The Woman Nobody Knows

Nicholas Beyelia, Librarian, History and Genealogy Department,
Graphic illustration of Aimee Semple McPherson and Angelus Temple
Aimee Semple McPherson (1890-1944) and the Angelus Temple from

While scouring microfilm in the History & Genealogy Department at Central Library a few months back, I was startled to see a name that seemed entirely out of place in a particular publication. The name seemed out of place because it was in the theatrical section of a 2012 New York newspaper and, despite some opinions to the contrary, the individual mentioned was neither an actress, a director, or producer. In fact, she had no connections to modern New York’s theater scene at all because she had died nearly 70 years earlier. The article was related to the closure of a Broadway show called Scandalous and, while the columnist’s intent was largely to take a swipe at the show’s writer, a well-known television personality, the critic also managed to make the statement that the show was about a woman that “nobody knows.” My initial reaction upon reading this was surprising because the idea that “nobody knows” Aimee Semple McPherson was just ludicrous.

Angelus Temple ephemera ca. 1927
Angelus Temple ephemera ca. 1927. California Subject files, History & Genealogy Department

The founder of the International Church of the Foursquare Gospel (and the person responsible for the landmark Angelus Temple in Echo Park), “Sister” Aimee was one of the most beloved and controversial figures in our city’s history. Originally from Canada, Aimee arrived in Los Angeles in 1918 after finding her calling as a Pentecostal preacher. Aimee’s niche was faith healing and sermons that were brought to life through lavish stage productions—a style that was well-suited to a town that would become synonymous with the entertainment industry. By acquiring a broadcasting license she was able to spread her gospel far and wide and she built a devoted following. Outside of the movie colony, Aimee was, perhaps, the most famous and powerful woman in 1920s Los Angeles, but her style of evangelism ruffled the feathers of more orthodox religious leaders. Aimee gained her share of critics and slogged through blatant misogyny from civic leaders who were unaccustomed to women attaining prominence (and power) through religion. She was subject to intense scrutiny during her first decade in L.A. but her resilience in the face of this criticism was remarkable. Aimee remained a prominent Angeleno throughout her lifetime and helped our city with some exceptional charitable work during some very dark times. Not only did she and her church feed countless Angelenos during the Great Depression, but her sermons also helped to keep many spirits buoyed as L.A. struggled to get back on its feet. Much of the popular preoccupation with Aimee, however, hinges on a single incident: her 1926 disappearance.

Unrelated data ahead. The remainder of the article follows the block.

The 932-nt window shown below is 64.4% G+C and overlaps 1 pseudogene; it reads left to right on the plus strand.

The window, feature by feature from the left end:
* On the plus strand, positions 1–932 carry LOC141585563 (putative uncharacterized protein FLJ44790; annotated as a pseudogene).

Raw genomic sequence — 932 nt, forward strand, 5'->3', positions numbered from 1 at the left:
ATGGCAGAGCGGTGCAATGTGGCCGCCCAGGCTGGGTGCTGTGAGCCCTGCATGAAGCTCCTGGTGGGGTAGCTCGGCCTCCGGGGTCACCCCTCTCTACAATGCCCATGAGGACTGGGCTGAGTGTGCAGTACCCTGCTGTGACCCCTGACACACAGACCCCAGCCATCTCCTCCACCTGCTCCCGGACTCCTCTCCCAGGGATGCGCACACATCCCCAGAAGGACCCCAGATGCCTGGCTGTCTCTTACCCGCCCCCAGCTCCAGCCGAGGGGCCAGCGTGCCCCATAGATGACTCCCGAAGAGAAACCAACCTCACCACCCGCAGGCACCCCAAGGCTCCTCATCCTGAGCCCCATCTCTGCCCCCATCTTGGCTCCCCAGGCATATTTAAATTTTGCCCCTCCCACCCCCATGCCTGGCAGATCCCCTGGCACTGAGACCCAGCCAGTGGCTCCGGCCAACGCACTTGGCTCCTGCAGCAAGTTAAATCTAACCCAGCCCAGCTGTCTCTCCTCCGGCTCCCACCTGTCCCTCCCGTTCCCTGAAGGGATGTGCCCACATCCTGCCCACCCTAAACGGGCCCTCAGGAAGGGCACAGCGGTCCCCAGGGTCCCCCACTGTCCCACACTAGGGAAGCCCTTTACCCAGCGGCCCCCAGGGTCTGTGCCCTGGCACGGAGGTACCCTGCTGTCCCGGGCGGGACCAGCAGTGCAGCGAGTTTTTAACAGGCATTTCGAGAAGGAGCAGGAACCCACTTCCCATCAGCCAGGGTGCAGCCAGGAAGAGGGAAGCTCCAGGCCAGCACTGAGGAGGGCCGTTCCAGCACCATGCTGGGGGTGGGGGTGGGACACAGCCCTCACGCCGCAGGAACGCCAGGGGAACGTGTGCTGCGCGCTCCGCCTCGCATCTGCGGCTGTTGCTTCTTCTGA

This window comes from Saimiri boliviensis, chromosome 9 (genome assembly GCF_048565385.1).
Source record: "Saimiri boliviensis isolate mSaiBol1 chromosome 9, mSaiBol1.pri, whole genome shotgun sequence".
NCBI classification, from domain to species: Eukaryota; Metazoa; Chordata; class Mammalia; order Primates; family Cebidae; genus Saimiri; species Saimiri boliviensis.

Aimee in the Los Angeles Record newspaper 1926
Cover of the May 19, 1926 Evening edition of the Los Angeles Record

When Aimee disappeared while swimming off Venice Beach in May 1926, it was initially believed that she had drowned. A month later, however, she miraculously reemerged with a wild story about being kidnapped, taken to Mexico, and tortured before escaping. Her critics challenged that story, claiming it was a hoax and countered that she had actually run away to Carmel-by-the-sea with a married employee, Kenneth Ormiston, using the kidnapping story as a front for romantic indiscretions. For better and worse, this incident coupled with a trial (where charges of criminal conspiracy, perjury, and obstruction of justice were ultimately dropped) propelled Aimee into the role of a nationally recognized celebrity. Her name was splashed across newspapers and magazines from D.C. to San Francisco for months prompting endless speculation about her moral character and morbid fixation on “what really happened.” While Aimee quickly put this incident behind her, the public never really did and endless speculation persists to this day. This lone incident and the fact that it was never really resolved constructed mythology around her that has kept the public intrigued for more than a century. Consequently, Aimee has a permanent “is she a sinner or a saint?” footnote tacked onto her legacy, and nowhere is this more apparent than in popular culture where novelists, filmmakers, songwriters, and poets (just to name a few) are all free to speculate, ruminate, and reimagine events in the life of “Sister” Aimee Semple McPherson.

Front page of the Los Angeles Times June 24, 1926.
This pictorial history of Aimee’s “kidnapping” appeared on the front page of the Los Angeles Times June 24, 1926
1926 political cartoon from a Oregon newspaper
Aimee’s disappearance and reappearance was nationwide news as this 1926 political cartoon from a Oregon newspaper illustrates. Aimee’s name was literally everywhere for months. Portland Oregonian

Appearing as herself or veiled as a “character-based upon,” Aimee has been the subject of countless narratives both fictive and factual for nearly a century. Her spirit is invoked to add dimension, create moral ambiguity, explore faith, humanity, or hypocrisy within the lore of Los Angeles. She has been depicted as both sinner and saint, venal and altruistic, charlatan and miracle worker. In the popular imagination, she may be all these things or she may be none of them but she is far from forgotten. Let’s walk back that grossly uninformed statement that Aimee is an evangelist that “nobody knows” by looking at the works she has inspired throughout the past century. In no way is this intended to be a comprehensive list, just a reminder that for nearly 100 years, this Los Angeles woman has never been forgotten.